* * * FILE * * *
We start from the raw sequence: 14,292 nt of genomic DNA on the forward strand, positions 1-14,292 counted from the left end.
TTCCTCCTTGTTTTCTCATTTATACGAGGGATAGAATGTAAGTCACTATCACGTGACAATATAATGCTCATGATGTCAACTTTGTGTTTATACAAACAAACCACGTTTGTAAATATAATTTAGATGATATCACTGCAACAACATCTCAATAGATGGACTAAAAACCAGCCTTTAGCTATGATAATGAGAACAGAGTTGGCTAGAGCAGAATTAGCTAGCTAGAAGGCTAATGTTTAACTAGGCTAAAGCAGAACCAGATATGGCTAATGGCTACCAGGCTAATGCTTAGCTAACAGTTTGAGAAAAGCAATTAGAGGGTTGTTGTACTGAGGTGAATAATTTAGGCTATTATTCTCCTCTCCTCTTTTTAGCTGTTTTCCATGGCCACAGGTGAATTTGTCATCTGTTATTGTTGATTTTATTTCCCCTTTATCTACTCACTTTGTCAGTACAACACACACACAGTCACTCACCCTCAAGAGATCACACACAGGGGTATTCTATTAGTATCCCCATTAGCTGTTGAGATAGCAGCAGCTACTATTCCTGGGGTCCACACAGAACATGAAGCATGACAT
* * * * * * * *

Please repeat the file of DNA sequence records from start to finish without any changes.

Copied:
We start from the raw sequence: 14,292 nt of genomic DNA on the forward strand, positions 1-14,292 counted from the left end.
TTCCTCCTTGTTTTCTCATTTATACGAGGGATAGAATGTAAGTCACTATCACGTGACAATATAATGCTCATGATGTCAACTTTGTGTTTATACAAACAAACCACGTTTGTAAATATAATTTAGATGATATCACTGCAACAACATCTCAATAGATGGACTAAAAACCAGCCTTTAGCTATGATAATGAGAACAGAGTTGGCTAGAGCAGAATTAGCTAGCTAGAAGGCTAATGTTTAACTAGGCTAAAGCAGAACCAGATATGGCTAATGGCTACCAGGCTAATGCTTAGCTAACAGTTTGAGAAAAGCAATTAGAGGGTTGTTGTACTGAGGTGAATAATTTAGGCTATTATTCTCCTCTCCTCTTTTTAGCTGTTTTCCATGGCCACAGGTGAATTTGTCATCTGTTATTGTTGATTTTATTTCCCCTTTATCTACTCACTTTGTCAGTACAACACACACACAGTCACTCACCCTCAAGAGATCACACACAGGGGTATTCTATTAGTATCCCCATTAGCTGTTGAGATAGCAGCAGCTACTATTCCTGGGGTCCACACAGAACATGAAGCATGACAT